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Burton Lee Vreeland
386th Bomb Group 552nd Bomb Squadron

Tech Sgt. Burton Lee Vreeland, Radio Operator/Gunner
386th BG 552nd BS, 1944

 Doris & Burton Vreeland 1943

Doris & Burton Vreeland Dec 1943

Carefree Carolyn Before D-Day

Carefree Carolyn comes in on her belly June 15, 1944
on her 100th Mission

 Carefree Carolyn June 15, 1944 fire retardant foam. "Spirit of Pansy Yokum" on her left nose from ground crew.

Crew of Carefree Carolyn Minus Burton Vreeland-hit by Flak and was taken to the Hospital.

Skid marks left by crash landing

Burton Lee Vreeland Technical Sergeant, Radio operator/ Waist Gunner
386th Bomb Group 552nd Bomb Squadron
53 Missions from March 1944 to January 1945
Training at MacDill Field, Fla. & Lake Charles, La Lake Charles AAB

Great Dunmow, England March 1944
Beaumont-sur-Oise, France Oct 1944

Aircraft: 41-35247 Martin B-26C-25-MO Marauder 135247 RG-Z named "Carefree Carolyn" on the right nose, and "Spirit of Pansy Yokum" on the left nose placed by the Ground crew after their recently lost plane, "Pansy Yokum" 131638 RG-N, on Jan. 14th 1944. They had been reassigned to Carefree Carolyn.

Great Dunmow, England Mar 1944
Air Offensive, Europe
Normandy June 6, 7, 8 1944
Northern France
Beaumont-sur-Oise, France Oct 1944

4 kills
2 confirmed 2 probable
Me 109G spiral spinner FW 190D
FW 190A Me 109E Yellow nose

Born on the Southside of Chicago, ILL. May 2nd 1921 and grew up loving airplanes and building models. Later I became interested in Architecture and started going to Architecture School getting up early in the morning to get to class. On occasion, I would cross the Rail Road tracks, in the snow, just in front of an on coming train to get to the station in time, as I would sometimes be running late. Little did I know that a Gorgeous brunette had been watching me and noticed my scurrying across the tracks with my books & coffee in hand and was thinking, "What a Nut". But that nut and the gorgeous Brunette later had a date and we eventually fell in love. I decided to Enlist as the War was ramping up and the call for men was prevalent. At the same time, Doris, the gorgeous brunette and I made plans to marry.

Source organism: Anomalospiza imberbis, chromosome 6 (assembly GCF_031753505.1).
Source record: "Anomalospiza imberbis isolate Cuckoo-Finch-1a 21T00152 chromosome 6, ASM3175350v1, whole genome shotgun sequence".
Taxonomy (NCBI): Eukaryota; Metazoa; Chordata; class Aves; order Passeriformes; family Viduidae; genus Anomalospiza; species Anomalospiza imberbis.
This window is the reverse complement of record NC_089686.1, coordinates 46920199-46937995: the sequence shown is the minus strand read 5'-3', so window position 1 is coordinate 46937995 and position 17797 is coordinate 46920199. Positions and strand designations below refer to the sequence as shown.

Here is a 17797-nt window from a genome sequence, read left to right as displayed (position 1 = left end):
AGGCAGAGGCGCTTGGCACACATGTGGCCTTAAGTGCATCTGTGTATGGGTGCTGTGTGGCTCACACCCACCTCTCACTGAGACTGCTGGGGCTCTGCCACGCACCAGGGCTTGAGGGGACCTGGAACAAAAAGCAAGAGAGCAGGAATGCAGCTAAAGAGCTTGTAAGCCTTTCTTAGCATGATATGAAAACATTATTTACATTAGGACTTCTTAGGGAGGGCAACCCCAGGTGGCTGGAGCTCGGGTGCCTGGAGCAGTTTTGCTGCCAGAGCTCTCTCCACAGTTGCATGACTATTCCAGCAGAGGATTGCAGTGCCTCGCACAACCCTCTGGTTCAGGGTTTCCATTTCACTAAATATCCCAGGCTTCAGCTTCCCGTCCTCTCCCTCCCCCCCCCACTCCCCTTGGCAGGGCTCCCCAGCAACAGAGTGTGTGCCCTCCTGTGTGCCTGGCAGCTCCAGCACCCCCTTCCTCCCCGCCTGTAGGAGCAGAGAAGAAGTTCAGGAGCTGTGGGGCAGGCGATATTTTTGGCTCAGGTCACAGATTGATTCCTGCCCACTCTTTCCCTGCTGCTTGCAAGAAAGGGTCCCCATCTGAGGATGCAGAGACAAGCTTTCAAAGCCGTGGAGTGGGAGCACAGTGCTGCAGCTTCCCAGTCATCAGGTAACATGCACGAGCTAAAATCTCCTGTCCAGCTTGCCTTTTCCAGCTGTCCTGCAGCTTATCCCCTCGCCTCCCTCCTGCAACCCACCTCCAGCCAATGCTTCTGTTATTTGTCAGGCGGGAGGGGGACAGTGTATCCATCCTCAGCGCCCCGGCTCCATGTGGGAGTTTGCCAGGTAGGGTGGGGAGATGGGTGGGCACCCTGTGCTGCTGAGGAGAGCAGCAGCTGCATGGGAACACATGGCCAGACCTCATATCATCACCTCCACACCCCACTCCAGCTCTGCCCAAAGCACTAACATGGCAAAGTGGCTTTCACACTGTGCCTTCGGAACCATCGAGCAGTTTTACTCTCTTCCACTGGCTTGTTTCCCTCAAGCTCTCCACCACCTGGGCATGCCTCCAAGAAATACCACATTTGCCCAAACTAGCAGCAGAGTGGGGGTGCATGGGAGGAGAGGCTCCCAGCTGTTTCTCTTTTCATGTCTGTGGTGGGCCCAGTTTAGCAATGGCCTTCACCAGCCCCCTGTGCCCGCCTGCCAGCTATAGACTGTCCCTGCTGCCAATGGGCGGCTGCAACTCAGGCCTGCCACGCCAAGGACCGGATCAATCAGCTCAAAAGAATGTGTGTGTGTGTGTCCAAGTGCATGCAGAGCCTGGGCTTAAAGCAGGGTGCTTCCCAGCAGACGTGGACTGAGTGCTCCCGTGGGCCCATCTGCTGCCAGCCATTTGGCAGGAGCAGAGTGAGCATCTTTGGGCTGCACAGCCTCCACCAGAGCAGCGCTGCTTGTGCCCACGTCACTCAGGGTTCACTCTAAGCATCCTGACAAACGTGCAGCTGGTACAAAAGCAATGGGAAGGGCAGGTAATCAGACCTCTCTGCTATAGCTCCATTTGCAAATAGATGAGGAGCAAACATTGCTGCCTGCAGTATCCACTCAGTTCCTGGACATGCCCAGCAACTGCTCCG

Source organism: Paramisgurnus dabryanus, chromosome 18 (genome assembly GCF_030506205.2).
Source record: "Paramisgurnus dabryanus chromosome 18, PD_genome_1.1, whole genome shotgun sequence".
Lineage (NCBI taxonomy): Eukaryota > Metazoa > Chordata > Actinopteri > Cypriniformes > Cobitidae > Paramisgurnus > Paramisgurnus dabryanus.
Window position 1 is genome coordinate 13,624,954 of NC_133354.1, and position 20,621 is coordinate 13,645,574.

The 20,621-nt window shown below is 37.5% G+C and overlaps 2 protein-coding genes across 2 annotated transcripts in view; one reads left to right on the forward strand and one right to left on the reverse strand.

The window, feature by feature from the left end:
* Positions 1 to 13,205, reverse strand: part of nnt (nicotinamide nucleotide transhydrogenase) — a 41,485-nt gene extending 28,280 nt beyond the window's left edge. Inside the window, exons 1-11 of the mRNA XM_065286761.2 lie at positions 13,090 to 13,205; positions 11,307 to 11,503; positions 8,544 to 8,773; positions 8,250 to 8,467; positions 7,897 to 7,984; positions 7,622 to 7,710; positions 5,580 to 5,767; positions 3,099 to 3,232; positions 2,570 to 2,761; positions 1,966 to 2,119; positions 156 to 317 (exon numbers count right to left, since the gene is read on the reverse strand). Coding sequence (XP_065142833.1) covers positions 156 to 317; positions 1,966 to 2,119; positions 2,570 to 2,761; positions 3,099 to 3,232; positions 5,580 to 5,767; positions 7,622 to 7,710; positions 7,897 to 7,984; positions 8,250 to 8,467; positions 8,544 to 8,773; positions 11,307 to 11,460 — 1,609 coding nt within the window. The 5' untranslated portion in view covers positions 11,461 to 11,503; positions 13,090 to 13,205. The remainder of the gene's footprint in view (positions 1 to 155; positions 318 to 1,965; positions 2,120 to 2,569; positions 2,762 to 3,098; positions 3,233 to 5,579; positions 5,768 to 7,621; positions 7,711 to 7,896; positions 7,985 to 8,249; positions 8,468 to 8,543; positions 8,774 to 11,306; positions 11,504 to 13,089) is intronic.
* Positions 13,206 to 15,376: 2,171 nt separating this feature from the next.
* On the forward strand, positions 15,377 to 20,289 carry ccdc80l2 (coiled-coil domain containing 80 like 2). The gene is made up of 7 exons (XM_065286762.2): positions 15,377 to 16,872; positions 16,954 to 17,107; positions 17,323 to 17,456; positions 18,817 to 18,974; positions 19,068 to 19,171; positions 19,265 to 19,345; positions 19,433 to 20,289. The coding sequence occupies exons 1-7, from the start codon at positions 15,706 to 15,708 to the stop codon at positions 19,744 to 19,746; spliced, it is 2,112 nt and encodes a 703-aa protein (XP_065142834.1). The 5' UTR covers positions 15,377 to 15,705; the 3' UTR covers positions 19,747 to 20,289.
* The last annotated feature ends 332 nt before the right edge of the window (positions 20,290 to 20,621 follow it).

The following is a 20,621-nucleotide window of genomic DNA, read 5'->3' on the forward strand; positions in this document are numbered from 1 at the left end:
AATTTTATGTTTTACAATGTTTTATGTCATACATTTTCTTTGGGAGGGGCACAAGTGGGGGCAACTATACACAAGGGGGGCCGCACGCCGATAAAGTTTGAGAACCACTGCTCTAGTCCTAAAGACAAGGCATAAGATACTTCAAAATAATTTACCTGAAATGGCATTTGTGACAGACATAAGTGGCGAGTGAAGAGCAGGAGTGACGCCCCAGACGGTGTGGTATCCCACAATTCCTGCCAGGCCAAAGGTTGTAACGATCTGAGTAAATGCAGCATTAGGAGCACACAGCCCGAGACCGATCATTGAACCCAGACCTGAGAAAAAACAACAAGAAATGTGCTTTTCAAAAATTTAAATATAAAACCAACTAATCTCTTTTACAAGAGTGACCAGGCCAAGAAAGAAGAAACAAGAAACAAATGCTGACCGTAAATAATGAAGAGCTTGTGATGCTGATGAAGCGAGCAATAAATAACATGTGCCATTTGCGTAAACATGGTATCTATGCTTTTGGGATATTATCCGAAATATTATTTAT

I started my training at MacDill Field, Fla, "One a Day in Tampa Bay", Yeah, that place. We were one of the First crews from our class to Crash Land a ship. Due to an organizational foul-up between the trainee pilot and the trainer while practicing shutting off engines in flight, the trainee shut off the left engine while the trainer shut off the right and since we were flying on the deck at the time, the ship went down Like a Rock on her belly. No one was injured. We were ordered to Lake Charles, LA so I went back home on leave and married Doris the day after Christmas. We moved to Lake Charles, LA and I completed my training. We were assigned a plane to fly over to the ETO, a brand new B-26F all Silver aluminum and we were going to name it 'HOT ROCK' when we got to England. We took the Southern route, South America to Africa where we had to stop because the right engine threw a rod and we had to wait for parts. I was stuck there for 2 weeks and All we had to eat was Vienna Sausages and water. To this day I can't look a Vienna Sausage in the face. As soon as we landed at Great Dunmow our plane was pulled away for another crew to use, as they had lost their plane just days before. That was the last we saw of 'Hot Rock' as it took a direct 155mm flak round to the left engine on that mission, never to be seen again. It was a Beautiful plane!